deny from all
However, if you would like to be more specific and ban a specific IP address then you could use:
order allow,deny
deny from XXX.XXX.XXX.XXX
allow from all
or alternatively for several IP addresses, you could use:
allow from all
deny from
deny from 124.15

301 Permanent Redirects

Worried about those old links? Then try:
Redirect 301 /olddirectory/file.html http://www.domainname.com/newdirectory/file.html

Set the Email Address for the Server Administrator

By using the following code you can specify the default email address for the server administrator:
ServerSignature EMail
SetEnv SERVER_ADMIN webmaster@domain.com

Detecting Tablets and Redirecting

If you would like to redirect tablet-based users to a particular web page or directory, try:
RewriteCond %{HTTP_USER_AGENT} ^.*iPad.*$
RewriteRule ^(.*)$ http://yourdomain.com/folderfortablets [R=301]
RewriteCond %{HTTP_USER_AGENT} ^.*Android.*$
RewriteRule ^(.*)$ http://yourdomain.com/folderfortablets [R=301]

Link Protection

Concerned about hotlinking or simply want to reduce your bandwidth usage? Try experimenting with:
Options +FollowSymlinks
RewriteEngine On
RewriteCond %{HTTP_REFERER} !^$
RewriteCond %{HTTP_REFERER} !^http://(www.)?domainname.com/ [nc]
RewriteRule .*.(gif|jpg|png)$ http://domainname.com/img/hotlink_f_o.png [nc]

Force “File Save As”

If you would like force users to download files rather than view them in the browser you could use:
AddType application/octet-stream .csv
AddType application/octet-stream .xls
AddType application/octet-stream .doc
AddType application/octet-stream .avi
AddType application/octet-stream .mpg
AddType application/octet-stream .mov
AddType application/octet-stream .pdf
or you simplify this as:
AddType application/octet-stream .avi .mpg .mov .pdf .xls .mp4

Rewrite URLs

If you would like to make your URLs a little easier to read (ie changing content.php?id=92 to content-92.html) you could implement the following ‘rewrite’ rules:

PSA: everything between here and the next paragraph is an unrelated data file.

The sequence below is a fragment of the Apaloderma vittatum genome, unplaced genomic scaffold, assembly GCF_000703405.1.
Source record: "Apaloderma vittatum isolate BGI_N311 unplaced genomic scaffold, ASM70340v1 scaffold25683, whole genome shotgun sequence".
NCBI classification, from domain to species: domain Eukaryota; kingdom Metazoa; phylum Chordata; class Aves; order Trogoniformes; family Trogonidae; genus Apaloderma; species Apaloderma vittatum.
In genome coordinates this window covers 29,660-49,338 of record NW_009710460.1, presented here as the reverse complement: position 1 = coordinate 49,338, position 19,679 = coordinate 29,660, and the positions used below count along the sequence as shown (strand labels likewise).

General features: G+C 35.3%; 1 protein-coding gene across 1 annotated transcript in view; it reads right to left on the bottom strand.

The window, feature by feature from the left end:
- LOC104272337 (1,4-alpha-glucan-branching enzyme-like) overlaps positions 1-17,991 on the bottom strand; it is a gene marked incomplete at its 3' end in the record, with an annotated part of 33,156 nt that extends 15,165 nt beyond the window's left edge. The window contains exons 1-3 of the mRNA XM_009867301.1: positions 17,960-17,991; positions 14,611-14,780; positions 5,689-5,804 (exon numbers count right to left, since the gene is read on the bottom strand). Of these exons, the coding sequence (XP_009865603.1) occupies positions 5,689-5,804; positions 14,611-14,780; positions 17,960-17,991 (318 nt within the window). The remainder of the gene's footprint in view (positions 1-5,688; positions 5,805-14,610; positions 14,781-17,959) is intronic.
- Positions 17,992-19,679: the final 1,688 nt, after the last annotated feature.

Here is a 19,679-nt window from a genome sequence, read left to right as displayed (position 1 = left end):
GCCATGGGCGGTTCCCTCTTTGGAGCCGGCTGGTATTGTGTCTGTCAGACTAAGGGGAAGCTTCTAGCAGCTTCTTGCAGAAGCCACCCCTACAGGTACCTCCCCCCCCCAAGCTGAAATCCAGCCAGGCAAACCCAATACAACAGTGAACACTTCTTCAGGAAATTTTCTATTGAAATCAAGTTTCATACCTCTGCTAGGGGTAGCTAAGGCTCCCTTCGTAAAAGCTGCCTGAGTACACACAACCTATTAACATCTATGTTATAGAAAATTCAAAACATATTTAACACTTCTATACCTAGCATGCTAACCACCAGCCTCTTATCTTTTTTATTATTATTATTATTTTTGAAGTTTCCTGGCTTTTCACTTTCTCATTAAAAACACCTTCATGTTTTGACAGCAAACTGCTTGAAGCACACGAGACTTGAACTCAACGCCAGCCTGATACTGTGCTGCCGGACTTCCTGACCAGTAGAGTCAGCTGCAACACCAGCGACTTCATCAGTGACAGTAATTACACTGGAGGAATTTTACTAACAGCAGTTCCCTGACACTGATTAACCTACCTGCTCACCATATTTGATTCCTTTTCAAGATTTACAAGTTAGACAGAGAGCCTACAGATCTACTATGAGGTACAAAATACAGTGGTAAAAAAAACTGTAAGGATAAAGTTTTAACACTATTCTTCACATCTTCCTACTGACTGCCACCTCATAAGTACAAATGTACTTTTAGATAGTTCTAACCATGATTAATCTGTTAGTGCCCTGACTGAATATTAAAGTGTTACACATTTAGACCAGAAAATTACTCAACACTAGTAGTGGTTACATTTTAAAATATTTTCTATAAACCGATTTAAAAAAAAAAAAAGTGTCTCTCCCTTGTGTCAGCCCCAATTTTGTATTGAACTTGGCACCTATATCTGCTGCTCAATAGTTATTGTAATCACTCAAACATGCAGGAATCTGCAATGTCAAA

RewriteEngine on
RewriteRule ^content-([0-9]+).html$ content.php?id=$1

Redirect Browser to https

This is always useful for those who have just installed an SSL certificate:
RewriteEngine On
RewriteCond %{HTTPS} !on
RewriteRule (.*) https://%{HTTP_HOST}%{REQUEST_URI}

Activate SSI

If you want to activate SSI for HTML and or SHTML file types, try:
AddType text/html .html
AddType text/html .shtml
AddHandler server-parsed .html
AddHandler server-parsed .shtml
AddHandler server-parsed .htm

Disable or Enable Directory browsing

# disable directory browsing
Options All -Indexes
# enable directory browsing
Options All +Indexes

Change the Charset and Language headers

For those who want to change the current character set and language for a specific directory use:
AddDefaultCharset UTF-8
DefaultLanguage en-GB

Block Unwanted Referrals

If you want to block unwanted visitors from a particular website or range of websites you could use:
<IfModule mod_rewrite.c>
 RewriteEngine on
 RewriteCond %{HTTP_REFERER} website1.com [NC,OR]
 RewriteCond %{HTTP_REFERER} website2.com [NC,OR]
 RewriteRule .* - [F]

Block Unwanted User Agents

With the following method, you could save your bandwidth by blocking certain bots or spiders from trawling your website:
<IfModule mod_rewrite.c>
SetEnvIfNoCase ^User-Agent$ .*(bot1|bot2|bot3|bot4|bot5|bot6|) HTTP_SAFE_BADBOT
SetEnvIfNoCase ^User-Agent$ .*(bot1|bot2|bot3|bot4|bot5|bot6|) HTTP_SAFE_BADBOT